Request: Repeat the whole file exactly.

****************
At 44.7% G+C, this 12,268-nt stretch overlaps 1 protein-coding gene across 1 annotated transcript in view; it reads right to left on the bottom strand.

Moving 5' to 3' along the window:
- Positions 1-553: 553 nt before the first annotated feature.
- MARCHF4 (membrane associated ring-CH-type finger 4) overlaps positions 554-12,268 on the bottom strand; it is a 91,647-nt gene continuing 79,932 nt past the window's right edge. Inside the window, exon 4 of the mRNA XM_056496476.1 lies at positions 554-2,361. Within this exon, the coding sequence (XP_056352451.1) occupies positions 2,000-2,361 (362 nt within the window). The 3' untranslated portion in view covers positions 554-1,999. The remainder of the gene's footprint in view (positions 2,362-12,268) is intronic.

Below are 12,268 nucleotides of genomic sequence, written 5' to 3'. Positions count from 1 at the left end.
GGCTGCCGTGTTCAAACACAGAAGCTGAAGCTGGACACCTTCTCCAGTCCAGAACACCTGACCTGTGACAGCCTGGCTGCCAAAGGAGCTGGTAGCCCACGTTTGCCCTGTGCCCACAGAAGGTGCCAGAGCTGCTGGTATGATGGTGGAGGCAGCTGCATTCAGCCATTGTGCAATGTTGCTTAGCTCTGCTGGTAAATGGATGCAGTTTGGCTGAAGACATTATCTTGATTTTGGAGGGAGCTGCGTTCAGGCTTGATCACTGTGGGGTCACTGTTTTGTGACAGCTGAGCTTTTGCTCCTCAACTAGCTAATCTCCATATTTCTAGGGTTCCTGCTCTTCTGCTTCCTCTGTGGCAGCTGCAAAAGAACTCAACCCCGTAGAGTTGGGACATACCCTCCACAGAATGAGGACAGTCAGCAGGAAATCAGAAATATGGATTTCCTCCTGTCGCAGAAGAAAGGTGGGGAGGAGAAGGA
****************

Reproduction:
At 44.7% G+C, this 12,268-nt stretch overlaps 1 protein-coding gene across 1 annotated transcript in view; it reads right to left on the bottom strand.

Moving 5' to 3' along the window:
- Positions 1-553: 553 nt before the first annotated feature.
- MARCHF4 (membrane associated ring-CH-type finger 4) overlaps positions 554-12,268 on the bottom strand; it is a 91,647-nt gene continuing 79,932 nt past the window's right edge. Inside the window, exon 4 of the mRNA XM_056496476.1 lies at positions 554-2,361. Within this exon, the coding sequence (XP_056352451.1) occupies positions 2,000-2,361 (362 nt within the window). The 3' untranslated portion in view covers positions 554-1,999. The remainder of the gene's footprint in view (positions 2,362-12,268) is intronic.

Below are 12,268 nucleotides of genomic sequence, written 5' to 3'. Positions count from 1 at the left end.
GGCTGCCGTGTTCAAACACAGAAGCTGAAGCTGGACACCTTCTCCAGTCCAGAACACCTGACCTGTGACAGCCTGGCTGCCAAAGGAGCTGGTAGCCCACGTTTGCCCTGTGCCCACAGAAGGTGCCAGAGCTGCTGGTATGATGGTGGAGGCAGCTGCATTCAGCCATTGTGCAATGTTGCTTAGCTCTGCTGGTAAATGGATGCAGTTTGGCTGAAGACATTATCTTGATTTTGGAGGGAGCTGCGTTCAGGCTTGATCACTGTGGGGTCACTGTTTTGTGACAGCTGAGCTTTTGCTCCTCAACTAGCTAATCTCCATATTTCTAGGGTTCCTGCTCTTCTGCTTCCTCTGTGGCAGCTGCAAAAGAACTCAACCCCGTAGAGTTGGGACATACCCTCCACAGAATGAGGACAGTCAGCAGGAAATCAGAAATATGGATTTCCTCCTGTCGCAGAAGAAAGGTGGGGAGGAGAAGGA